Ghosttown Stout

He who fights with monsters should be careful lest he thereby become a monster. And if thou gaze long into an abyss, the abyss will also gaze into thee. – Friedrich Nietzsche

Like a pride of malevolent cats, hiding behind a shelf of Great Lakes Brewery’s Pumpkin Ale, dozens of pairs of eyes stared me down as I crept my way around the Yonge & Wellesley LCBO. Patiently, they waited for me to spot them. As I filled up my basket with seasonal goodies, saving what I presumed to be the best shelf for last, I spotted a beer like none I had ever tried before… Brasseur De Montréal’s Ghosttown Stout.

Having never tried anything from this myserious brewery, I immediately looked up their selection of beers, all of which feature a pair of eyes on the bottle. I enjoyed this delicious beer in good company, deliberating the unusual flavours found within it.

Ghosttown stout is a self-proclaimed strong flavoured beer. It draws its repetoire of flavours from the controversial spirit absinthe. Absinthe (from the Greek apsínthion, “wormwood”) is a strong spirit made with various herbs, including anise and wormwood (Artemisia absinthium). Wormwood contains various semi-toxic volatile oils which are of use medicinally. An alcoholic extraction of these chemicals, particularly of thujone, has been said to be psychoactive, though the claims have been shown to be largely exaggerated. It seems unfair to blame wormwood for all this, given that wormwood is also used innocently in certain desserts, such as Korean rice cakes. In the 1840s, absinthe was given to French soldiers as a treatment and precaution for malaria. When the soldiers returned home, they brought back absinthe culture with them. Drinking absinthe was reported to makes its drinkers delirious, and would allegedly bring about distorted visions of the green fairy. Because of this, 5 pm came to be known as l’heure verte (the green hour) in absinthe-era France. Due to its controversy, absinthe was banned in many countries in the early 20th century. More recently, Absinthe is making a glorious comeback, thanks to companies like Lucid, the bottle of which looks quite a bit like our Ghosttown Stout…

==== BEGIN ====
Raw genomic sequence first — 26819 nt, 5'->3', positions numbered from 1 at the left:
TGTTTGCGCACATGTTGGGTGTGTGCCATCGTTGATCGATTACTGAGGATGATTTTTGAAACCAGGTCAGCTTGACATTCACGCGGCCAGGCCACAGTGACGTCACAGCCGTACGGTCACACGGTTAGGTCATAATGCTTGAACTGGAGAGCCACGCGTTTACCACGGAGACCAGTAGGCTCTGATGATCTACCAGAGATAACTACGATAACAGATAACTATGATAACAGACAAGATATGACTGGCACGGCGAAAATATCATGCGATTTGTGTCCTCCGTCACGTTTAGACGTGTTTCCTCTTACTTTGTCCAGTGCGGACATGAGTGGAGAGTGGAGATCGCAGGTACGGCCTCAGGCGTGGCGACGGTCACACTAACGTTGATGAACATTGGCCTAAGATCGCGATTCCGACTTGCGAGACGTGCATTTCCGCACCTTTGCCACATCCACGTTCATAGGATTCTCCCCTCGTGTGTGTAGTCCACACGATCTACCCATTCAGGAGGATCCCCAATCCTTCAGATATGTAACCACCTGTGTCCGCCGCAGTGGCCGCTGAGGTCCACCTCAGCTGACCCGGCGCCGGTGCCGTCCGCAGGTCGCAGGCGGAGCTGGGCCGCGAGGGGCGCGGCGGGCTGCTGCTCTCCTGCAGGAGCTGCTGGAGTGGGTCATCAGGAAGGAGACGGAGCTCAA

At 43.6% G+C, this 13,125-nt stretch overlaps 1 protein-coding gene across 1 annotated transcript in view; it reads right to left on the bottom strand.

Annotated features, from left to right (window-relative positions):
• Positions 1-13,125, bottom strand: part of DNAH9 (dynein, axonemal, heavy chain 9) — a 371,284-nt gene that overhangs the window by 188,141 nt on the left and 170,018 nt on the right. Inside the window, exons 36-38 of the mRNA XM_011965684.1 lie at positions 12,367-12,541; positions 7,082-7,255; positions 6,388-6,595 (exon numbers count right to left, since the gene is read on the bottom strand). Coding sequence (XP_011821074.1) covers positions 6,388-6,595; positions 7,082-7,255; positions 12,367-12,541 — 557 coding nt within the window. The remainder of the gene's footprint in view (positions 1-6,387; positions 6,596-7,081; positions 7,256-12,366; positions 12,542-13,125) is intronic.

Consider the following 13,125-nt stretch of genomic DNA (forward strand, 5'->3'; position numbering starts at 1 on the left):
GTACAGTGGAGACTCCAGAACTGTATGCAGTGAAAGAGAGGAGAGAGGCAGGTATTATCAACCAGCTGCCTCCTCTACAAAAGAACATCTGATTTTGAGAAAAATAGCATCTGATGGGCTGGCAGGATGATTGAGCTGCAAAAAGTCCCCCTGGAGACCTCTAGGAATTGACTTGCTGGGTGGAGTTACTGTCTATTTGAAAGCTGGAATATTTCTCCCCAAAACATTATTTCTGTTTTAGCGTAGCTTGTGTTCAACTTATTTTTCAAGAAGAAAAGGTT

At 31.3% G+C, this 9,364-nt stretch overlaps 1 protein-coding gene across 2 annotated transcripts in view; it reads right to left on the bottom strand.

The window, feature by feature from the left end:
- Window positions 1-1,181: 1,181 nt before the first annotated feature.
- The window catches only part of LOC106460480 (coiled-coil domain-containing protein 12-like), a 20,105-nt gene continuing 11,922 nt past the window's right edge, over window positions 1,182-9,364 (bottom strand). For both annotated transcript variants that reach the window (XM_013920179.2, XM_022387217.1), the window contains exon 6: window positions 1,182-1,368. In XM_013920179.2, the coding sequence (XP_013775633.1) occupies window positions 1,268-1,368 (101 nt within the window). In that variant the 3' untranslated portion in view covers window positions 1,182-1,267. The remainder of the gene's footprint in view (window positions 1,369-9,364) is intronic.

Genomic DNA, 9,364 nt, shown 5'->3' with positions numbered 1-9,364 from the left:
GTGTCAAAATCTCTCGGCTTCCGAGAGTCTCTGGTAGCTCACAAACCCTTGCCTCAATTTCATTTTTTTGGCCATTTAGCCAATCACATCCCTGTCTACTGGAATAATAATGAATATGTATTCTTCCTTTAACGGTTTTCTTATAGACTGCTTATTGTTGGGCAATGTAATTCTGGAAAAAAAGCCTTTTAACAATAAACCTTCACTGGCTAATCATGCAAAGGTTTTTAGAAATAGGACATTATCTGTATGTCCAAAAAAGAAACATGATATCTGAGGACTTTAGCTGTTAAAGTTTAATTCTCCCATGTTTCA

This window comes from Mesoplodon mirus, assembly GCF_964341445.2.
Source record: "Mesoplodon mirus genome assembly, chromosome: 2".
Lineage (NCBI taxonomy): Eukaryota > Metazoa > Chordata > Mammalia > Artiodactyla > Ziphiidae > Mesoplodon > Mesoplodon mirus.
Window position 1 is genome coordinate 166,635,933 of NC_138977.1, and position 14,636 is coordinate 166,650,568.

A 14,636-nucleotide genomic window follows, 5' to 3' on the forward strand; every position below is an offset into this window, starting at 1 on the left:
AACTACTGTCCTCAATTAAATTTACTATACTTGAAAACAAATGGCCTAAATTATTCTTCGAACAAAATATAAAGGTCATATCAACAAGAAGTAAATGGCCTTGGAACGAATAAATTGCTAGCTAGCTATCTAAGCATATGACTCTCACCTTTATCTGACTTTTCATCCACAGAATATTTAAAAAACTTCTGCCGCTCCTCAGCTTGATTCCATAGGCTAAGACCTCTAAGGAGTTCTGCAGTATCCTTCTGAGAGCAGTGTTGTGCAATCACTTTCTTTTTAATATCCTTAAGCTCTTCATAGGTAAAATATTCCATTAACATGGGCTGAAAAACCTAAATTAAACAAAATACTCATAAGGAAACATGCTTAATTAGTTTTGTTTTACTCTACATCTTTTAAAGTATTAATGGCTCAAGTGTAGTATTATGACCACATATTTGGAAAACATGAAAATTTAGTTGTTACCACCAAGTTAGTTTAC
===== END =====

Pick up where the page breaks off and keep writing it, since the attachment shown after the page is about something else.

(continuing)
Both bottles are, of course, green and black. The green probably comes from true absinthe’s usual colour, and its connection the green fairy, as well as the colour green’s toxic connotation. The black has more to do with darkness and mystery– two things which, in this beer, abound.

This beer is very complex, and definitely not something you could comfortably drink within ten minutes. Set aside a good half an hour, or more, to polish off a bottle. The tongue’s first impression is of coffee or chocolate, but that soon gives way to a very noticeable cigar-like copper, which in turn is followed by a smoky, herby complexity which goes beyond that of pure wormwood, or even the Lucid absinthe I recently got to try. According to the website, the recipe includes raisins, herbs, and profoundly-roasted malts. This beer keeps you on your toes with its “concerning amount of flavour.” It is extremely opaque, and possibly the darkest shade of brown known to man.

If you come across one of these bottles in your LCBO, I urge you to take one home. Be warned, however, that the taste is not for everyone… And please, tell the green fairy I say hello.

I would give this stout 3.5 heads out of 5

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4 Responses

  1. Ahh I just remembered that I picked up one of these a few weeks ago. While holiday beer shopping I very nonchalantly picked up one of these without really even reading it. I just saw “Stout” and I grabbed it. Its been sitting in a box ever since. I will look forward to sampling this one. I definitely have a half hour to blow on drinking cigar, herb, raisin and absinthe beer. Great review!

  2. Awesome. Thanks again for bringing me one! I totally would have missed out considering,Lindsay’s rather poor beer selection. Even though the Christmas beer gift sets are in full spring elsewhere, the only ones I have seen here are the haneous Leffe/Stella Belgian combination packs, the German beer gift set, and the Steam Whistle pack with the pint glass. Nothing else.

    Anyhow, that beer sounds completely amazing. I left it at Robs unfortunately, so I will have to wait until my break in 2 weeks to try it.. But what is your rating, and what kind of beer is this? Give me information!!

  3. You bros stole both of my ideas for reviews. These are both beers that I have been enjoying quite a bit as of late.

    St. Peters is a classic treat, and the Ghosttown Stout is one of the most unique beers that I have had in quite a while. Two winners, for sure.

    Thanks again for that Ghost, Iony.

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